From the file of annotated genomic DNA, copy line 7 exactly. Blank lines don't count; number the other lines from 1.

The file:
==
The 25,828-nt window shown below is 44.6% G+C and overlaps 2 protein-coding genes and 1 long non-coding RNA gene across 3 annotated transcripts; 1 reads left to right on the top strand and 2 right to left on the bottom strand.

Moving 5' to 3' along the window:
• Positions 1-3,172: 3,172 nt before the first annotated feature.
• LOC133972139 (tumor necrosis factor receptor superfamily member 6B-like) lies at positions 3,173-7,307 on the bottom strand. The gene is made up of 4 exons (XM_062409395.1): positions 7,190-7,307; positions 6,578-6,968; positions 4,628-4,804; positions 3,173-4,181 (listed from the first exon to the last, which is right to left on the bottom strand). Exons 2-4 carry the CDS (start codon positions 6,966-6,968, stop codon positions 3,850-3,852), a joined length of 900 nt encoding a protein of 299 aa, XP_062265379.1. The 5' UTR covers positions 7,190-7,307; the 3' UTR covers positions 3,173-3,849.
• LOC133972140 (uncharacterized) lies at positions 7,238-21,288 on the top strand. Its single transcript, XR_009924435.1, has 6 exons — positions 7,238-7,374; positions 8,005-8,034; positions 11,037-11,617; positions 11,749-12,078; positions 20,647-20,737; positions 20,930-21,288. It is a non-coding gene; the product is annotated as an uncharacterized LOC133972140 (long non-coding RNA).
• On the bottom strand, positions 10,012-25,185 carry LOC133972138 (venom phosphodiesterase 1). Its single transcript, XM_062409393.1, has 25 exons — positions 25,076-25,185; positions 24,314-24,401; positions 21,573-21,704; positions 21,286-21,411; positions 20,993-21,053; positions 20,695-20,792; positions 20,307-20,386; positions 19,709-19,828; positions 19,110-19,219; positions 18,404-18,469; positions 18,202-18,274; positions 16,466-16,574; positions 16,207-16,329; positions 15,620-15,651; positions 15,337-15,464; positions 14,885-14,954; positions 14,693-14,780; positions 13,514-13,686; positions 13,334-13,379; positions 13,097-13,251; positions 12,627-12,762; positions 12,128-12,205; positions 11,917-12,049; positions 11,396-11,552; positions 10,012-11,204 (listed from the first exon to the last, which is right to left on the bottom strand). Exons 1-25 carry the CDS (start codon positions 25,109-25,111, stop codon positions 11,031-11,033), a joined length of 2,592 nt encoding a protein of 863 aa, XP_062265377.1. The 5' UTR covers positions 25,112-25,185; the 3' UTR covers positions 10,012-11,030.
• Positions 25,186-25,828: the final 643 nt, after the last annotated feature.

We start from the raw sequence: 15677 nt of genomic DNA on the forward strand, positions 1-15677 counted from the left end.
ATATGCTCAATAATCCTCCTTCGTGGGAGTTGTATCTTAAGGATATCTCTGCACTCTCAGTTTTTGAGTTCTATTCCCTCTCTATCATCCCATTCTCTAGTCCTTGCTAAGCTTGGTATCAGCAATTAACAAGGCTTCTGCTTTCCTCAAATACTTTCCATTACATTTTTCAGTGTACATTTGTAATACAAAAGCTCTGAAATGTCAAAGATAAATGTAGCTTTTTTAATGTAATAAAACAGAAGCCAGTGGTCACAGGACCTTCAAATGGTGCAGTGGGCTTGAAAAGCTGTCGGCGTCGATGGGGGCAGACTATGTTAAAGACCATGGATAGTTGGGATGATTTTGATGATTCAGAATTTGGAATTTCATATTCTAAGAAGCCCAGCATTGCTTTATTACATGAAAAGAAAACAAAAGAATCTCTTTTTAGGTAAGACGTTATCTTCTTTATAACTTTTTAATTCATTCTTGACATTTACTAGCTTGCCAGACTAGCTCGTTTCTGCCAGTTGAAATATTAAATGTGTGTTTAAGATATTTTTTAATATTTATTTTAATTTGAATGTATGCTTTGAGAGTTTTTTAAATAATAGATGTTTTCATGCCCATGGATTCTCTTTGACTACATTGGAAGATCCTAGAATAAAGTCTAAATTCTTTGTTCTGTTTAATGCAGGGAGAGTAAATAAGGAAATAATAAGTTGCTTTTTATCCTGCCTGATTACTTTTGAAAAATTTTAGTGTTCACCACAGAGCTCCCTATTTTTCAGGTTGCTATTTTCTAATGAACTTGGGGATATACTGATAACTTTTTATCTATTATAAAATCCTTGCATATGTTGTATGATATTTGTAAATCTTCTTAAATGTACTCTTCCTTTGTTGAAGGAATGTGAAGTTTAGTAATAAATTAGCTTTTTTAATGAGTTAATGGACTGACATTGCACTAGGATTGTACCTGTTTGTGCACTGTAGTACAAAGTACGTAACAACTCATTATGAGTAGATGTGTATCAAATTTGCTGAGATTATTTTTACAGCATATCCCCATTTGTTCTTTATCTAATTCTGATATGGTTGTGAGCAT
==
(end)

• Positions 25,186-25,828: the final 643 nt, after the last annotated feature.